Freedom, Opportunity and Family: Oakville’s Black History
Permanent Exhibit at Erchless Estate
Artifacts, pictures, text and a documentary video tell the stories of many of the African-American families who settled in Oakville and were important to the development of our community. Visitors will discover the story of Branson Johnson, a freeborn African-American, who arrived in Oakville with his family in 1855. His Certificate of Freedom from a Maryland court and the pocket watch in which it was hidden for many years are featured. Passed down from one generation to the next, the certificate shows how subsequent generations defined and preserved evidence of freedom.
The Underground Railroad: Next Stop Freedom
Permanent Exhibit at Erchless Estate
In this exciting and moving multi-media presentation, the ghost of Deborah Brown tells the true story of her heroic flight from a life of slavery in Maryland to her new life of freedom in 19th-century Toronto. The exhibit was created by Parks Canada in partnership with the Ontario Black History Society and the Royal Ontario Museum (Presentation available in French and English).
Now on at Erchless Estate
Can you imagine wearing dresses as a young boy? Or wearing really big puffy sleeves? How about wearing 5 layers of underwear? This display of hand sewn dresses, sailor suits and play clothes gives you an idea of just how much children’s fashions have changed over time.
9 Neat Seats
Now on at Erchless Estate
From thrones to seat Kings and Queens, to the humble front porch rocker, what we sit on has always been a reflection of who we are and our vision of ourselves in society. Straight-backed, hand-made, wooden chairs which were more functional than comfortable, long reigned in the home. The addition of upholstery and padded seats made long dinners seem less of an endurance and more of a pleasure. Sitting around the fireplace in a comfortable armchair has been a relaxing way to end the day for centuries. Like fashionable clothing, chairs have undergone changes due to personal taste, technology, cost, source material availability and imagination.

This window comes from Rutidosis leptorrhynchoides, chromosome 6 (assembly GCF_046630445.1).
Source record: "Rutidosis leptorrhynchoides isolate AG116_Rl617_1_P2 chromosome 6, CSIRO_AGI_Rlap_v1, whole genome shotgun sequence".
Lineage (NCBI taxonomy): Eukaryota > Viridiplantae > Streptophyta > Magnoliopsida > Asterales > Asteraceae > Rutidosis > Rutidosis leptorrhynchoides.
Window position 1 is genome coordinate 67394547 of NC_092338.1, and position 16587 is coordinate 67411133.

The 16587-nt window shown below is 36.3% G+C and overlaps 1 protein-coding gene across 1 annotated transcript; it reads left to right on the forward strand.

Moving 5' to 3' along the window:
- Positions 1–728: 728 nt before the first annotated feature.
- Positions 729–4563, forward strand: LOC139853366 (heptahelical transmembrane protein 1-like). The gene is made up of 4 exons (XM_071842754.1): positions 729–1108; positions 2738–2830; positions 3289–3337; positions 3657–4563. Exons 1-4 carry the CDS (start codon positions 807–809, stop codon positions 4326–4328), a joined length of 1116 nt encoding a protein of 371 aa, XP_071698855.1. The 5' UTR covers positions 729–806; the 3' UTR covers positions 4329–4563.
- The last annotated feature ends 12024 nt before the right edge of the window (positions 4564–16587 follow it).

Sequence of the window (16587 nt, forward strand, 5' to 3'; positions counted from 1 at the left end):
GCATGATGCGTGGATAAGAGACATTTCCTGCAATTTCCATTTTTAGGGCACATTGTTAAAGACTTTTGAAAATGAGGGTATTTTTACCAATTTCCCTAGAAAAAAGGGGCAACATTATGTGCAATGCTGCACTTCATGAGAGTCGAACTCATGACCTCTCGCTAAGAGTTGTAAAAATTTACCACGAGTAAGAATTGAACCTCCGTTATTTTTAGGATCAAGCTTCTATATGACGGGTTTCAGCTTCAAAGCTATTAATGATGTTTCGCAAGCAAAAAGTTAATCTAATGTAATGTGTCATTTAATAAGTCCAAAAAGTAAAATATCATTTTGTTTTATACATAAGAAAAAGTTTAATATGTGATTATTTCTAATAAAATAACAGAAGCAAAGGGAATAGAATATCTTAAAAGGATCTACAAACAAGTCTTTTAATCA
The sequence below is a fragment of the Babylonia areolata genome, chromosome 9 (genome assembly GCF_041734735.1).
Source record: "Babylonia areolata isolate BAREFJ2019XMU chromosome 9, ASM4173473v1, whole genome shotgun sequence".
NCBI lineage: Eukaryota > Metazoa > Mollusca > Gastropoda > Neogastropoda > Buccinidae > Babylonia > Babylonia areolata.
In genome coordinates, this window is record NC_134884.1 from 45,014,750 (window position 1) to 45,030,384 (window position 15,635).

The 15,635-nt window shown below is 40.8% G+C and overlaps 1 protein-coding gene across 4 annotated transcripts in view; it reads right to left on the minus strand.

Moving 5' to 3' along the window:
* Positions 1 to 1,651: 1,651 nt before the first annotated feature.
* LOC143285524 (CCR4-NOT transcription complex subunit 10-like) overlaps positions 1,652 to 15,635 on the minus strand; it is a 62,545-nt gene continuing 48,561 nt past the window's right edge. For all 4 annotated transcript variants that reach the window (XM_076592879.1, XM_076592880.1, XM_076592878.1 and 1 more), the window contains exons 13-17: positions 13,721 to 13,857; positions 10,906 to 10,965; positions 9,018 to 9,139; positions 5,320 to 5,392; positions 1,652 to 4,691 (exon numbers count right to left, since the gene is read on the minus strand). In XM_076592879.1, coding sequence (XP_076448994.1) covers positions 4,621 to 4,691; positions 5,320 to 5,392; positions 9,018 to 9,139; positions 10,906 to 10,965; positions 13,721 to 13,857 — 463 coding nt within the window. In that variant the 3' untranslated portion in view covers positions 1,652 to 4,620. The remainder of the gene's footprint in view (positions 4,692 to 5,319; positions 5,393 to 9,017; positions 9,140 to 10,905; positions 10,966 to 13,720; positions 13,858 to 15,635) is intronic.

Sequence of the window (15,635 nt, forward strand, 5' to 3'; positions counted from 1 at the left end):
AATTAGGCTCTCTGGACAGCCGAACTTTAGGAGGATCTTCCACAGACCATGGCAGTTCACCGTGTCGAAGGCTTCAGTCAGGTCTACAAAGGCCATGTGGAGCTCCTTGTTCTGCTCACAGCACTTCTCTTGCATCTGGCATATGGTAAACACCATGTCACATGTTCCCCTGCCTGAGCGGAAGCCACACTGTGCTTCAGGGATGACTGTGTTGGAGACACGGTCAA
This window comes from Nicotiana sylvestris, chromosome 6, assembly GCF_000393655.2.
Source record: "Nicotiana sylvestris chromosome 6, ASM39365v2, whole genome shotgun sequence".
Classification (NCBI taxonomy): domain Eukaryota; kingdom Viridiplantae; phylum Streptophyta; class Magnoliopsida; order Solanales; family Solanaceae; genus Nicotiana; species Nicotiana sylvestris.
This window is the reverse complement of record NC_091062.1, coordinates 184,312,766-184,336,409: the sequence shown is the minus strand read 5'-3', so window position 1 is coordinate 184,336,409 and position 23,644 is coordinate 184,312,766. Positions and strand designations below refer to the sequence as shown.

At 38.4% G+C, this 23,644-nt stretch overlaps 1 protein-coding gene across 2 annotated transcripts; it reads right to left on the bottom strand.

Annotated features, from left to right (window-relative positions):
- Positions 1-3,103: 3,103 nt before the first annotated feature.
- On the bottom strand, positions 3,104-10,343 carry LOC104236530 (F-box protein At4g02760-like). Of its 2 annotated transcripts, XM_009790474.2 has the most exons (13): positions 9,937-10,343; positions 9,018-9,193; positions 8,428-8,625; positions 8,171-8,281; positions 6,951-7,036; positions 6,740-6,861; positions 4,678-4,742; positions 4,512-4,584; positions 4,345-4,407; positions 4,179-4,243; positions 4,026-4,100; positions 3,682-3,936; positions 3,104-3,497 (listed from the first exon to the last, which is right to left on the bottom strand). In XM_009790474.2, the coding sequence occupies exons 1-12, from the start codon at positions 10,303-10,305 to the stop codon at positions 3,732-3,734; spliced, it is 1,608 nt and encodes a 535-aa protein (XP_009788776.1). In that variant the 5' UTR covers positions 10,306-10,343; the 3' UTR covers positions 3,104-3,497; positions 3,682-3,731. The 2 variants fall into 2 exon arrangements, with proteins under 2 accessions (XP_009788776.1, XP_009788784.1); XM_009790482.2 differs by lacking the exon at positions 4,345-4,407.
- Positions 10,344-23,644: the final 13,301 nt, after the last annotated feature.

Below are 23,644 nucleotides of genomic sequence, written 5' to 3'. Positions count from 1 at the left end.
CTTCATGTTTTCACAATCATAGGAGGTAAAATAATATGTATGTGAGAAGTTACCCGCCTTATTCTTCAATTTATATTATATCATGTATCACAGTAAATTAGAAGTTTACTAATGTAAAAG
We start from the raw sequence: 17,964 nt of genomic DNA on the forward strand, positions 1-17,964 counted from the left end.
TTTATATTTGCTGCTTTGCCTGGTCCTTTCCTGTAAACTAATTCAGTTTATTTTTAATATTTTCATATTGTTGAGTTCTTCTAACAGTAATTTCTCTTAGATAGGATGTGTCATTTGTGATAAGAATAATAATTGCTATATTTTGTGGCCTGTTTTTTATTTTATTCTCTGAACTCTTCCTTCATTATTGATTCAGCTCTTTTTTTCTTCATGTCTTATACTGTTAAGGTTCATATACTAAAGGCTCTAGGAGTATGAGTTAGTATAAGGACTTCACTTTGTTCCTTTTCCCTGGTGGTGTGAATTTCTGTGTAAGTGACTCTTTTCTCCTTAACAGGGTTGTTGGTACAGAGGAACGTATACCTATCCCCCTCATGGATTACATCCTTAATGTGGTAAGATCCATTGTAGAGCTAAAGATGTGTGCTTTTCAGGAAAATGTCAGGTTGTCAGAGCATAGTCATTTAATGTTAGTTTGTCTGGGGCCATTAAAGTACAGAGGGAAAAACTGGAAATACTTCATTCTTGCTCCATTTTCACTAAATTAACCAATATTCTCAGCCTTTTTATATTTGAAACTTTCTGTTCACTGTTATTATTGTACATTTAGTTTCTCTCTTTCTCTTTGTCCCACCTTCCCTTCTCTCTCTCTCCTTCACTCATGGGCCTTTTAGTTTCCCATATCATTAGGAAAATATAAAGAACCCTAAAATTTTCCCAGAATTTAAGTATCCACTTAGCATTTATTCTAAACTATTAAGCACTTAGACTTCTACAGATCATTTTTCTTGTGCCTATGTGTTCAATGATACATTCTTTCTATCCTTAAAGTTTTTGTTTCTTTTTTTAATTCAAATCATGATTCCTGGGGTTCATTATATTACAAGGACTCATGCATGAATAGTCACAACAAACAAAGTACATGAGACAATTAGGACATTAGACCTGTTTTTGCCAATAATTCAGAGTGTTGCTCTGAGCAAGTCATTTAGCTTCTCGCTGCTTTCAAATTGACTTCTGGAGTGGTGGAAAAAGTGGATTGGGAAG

Family, Farm and Fighting During the War of 1812
Until November 2014 at Erchless Estate
Oakville's strongest link to the War of 1812 stems from the United Empire Loyalists who fought in the War, and settled in Trafalgar Township, particularly along modern day Highway 5. The hardships of these pioneers of Upper Canada were compounded on June 18, 1812 when the United States declared war against Great Britain. This exhibit explores their stories.
For more information about previous listings, visit our past exhibition page.
Community Outreach Presentations
Throughout the year, museum staff present a series of mini exhibits coupled with conversational-style presentations to seniors’ residences in our community. Various themes are covered including oddities in the museum’s collections, an overview of Oakville’s history, vintage quilts and cocktail party gowns. If you are interested in booking an outreach exhibit at your facility, please call 905-338-4400 or email firstname.lastname@example.org.